Jan. 10, 2013 -- Fiction crime-writer Patricia Cornwell is used to writing about a heroic medical examiner investigating complex mysteries, but now she is in the middle of a drama of her own, claiming her former financial management firm cost her tens of millions of dollars in lost money over four years.
Cornwell, 56, and her partner, Staci Gruber, a neuroscientist at Harvard University, have lived in the Boston area for the last six years. In October 2009, she filed a lawsuit with the U.S. District Court of Massachusetts against her former accounting firm and business manager, Anchin, Block & Anchin LLP and its former principal, Evan Snapper.
A jury continued to hear the case on Thursday.
Cornwell has been sitting in the front row in the courtroom and is expected to testify, the Boston Globe reports. She may testify after Martin Luther King Jr. Day, Cornwell's publicist said.
She's suing for negligent performance of professional services, breach of fiduciary duty, breach of contract, equitable forfeiture, and other actions.
"This case is, at its core, about trust," her lawyer, Joan Lukey of Ropes and Gray, said in her opening statement Monday, as reported by the Boston Globe.
"There is no amount of money that is enough to properly compensate her for what Anchin, Block & Anchin did," Lukey said in the courtroom.
Cornwell has written 20 books in a series about the fictional Dr. Kay Scarpetta. The first book, "Postmortem," was published in 1990, and her most recent, "The Bone Bed," was published last year.
Read more: Patricia Cornwell on Blood and "Boundaries"
Cornwell first used the accounting firm of Yohalem Gillman & Company from the mid-1990s until it merged with Anchin in 2005. She said Anchin eventually became her full-service concierge business manager, with Snapper holding a "power of attorney" for Cornwell by December 2004.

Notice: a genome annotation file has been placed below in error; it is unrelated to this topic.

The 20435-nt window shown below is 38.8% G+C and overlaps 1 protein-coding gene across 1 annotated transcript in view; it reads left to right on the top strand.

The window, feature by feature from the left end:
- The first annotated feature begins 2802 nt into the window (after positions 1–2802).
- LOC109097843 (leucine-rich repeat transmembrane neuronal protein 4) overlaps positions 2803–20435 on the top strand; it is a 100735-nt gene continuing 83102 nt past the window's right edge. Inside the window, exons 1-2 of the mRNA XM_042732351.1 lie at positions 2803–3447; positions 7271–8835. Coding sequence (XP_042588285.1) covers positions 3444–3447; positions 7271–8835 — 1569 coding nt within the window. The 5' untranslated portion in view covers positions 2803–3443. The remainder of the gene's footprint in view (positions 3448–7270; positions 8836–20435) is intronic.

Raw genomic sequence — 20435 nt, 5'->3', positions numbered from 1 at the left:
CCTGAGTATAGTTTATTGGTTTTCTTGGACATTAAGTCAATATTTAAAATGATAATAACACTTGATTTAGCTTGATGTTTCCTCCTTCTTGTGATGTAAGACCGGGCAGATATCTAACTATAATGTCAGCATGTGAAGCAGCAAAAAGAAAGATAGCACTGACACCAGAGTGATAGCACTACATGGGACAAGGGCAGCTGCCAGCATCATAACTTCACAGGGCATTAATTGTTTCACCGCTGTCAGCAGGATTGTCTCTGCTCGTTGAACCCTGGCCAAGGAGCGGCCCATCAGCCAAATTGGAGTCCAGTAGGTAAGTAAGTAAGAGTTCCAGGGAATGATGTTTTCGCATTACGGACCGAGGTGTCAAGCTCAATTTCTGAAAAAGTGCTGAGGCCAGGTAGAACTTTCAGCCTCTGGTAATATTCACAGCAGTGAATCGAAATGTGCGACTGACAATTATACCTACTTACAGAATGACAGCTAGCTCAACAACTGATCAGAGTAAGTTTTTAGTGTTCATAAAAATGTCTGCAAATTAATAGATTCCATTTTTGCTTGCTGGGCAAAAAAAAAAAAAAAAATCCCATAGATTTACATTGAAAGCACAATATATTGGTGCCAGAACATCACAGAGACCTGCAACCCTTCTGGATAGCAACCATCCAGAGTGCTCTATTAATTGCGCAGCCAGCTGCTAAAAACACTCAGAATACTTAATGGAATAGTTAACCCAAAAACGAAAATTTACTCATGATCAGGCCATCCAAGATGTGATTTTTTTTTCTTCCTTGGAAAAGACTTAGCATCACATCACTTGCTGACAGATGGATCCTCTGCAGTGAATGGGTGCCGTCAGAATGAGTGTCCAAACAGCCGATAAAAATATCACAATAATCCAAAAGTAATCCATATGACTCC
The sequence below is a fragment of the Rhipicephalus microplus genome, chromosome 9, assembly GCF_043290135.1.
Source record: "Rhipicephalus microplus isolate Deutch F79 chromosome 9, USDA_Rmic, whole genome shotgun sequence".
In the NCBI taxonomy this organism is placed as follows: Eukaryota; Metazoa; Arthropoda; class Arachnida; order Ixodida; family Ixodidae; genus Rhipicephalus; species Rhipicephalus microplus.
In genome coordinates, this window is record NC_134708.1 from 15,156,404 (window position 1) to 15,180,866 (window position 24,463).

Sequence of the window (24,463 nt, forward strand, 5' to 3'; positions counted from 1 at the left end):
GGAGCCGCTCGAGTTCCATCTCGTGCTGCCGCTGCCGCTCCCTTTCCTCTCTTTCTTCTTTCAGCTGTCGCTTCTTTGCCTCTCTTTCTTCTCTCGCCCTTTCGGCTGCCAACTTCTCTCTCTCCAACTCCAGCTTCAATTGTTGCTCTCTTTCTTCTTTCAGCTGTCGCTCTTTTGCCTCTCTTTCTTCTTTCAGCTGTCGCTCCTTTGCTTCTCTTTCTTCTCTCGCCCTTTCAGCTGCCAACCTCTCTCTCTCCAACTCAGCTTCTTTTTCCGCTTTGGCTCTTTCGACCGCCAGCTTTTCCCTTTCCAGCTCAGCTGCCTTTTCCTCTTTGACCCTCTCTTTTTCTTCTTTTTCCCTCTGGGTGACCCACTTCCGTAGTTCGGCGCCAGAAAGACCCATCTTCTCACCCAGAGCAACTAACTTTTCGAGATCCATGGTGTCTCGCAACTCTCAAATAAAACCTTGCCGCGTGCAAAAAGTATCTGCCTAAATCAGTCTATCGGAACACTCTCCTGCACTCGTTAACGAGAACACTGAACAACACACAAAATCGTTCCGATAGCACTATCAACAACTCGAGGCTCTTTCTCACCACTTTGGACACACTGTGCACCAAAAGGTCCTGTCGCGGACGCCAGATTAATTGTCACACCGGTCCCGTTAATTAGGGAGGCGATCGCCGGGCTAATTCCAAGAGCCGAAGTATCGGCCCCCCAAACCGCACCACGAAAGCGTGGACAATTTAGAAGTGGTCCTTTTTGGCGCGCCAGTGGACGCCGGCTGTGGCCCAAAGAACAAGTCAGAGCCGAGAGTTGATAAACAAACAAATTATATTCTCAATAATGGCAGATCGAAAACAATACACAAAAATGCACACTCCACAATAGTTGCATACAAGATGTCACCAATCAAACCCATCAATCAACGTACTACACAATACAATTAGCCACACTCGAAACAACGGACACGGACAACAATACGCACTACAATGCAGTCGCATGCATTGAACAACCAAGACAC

Through her publicist, Cornwell and her attorney declined to comment.
Anchin and its attorneys did not respond to requests for comment.
Cornwell alleges she was charged far more than the $40,000-a-month rate she thought she would be paying the company for management of her money and the assets of her company, Cornwell Entertainment Inc., as first reported by the Globe.
"Ms. Cornwell is a best-selling crime novelist whose ability to write is dependent upon the ability to avoid distractions," her complaint states. "A quiet, uninterrupted environment, free of the distractions of managing her business and her assets, including her investments, is essential to her ability to write and to meet her deadlines."
Her lawsuit also says that she "openly acknowledges her diagnosis with a mood disorder known as bipolar disorder, which, although controlled without medication, has contributed to her belief that it is prudent for her to employ others to manage her business affairs and her investments."
She said she learned the extent of her investment losses in 2009, alleging Anchin selected investments without input from her or her partner.
"Notwithstanding eight figure earnings per year during that period, CEI and Ms. Cornwell learned that their net worth, while substantial, was the equivalent of only approximately one year's net income," the suit says.
She also learned Anchin "had borrowed on their behalf collectively several million dollars, comprised of mortgages for real property and a loan for the purchase of a helicopter," the suit claims.
Snapper admitted to violating campaign finance laws by using her money to buy $50,000 in tickets to an Elton John concert benefiting Hillary Clinton.
He also pled guilty to campaign finance violations and paid a fine.
An attorney for Anchin told the court on Tuesday that Cornwell was aware of what was happening, including the ticket purchase. Anchin also maintains that the $40,000 monthly payment was determined as a retainer, while the company billed by the hour.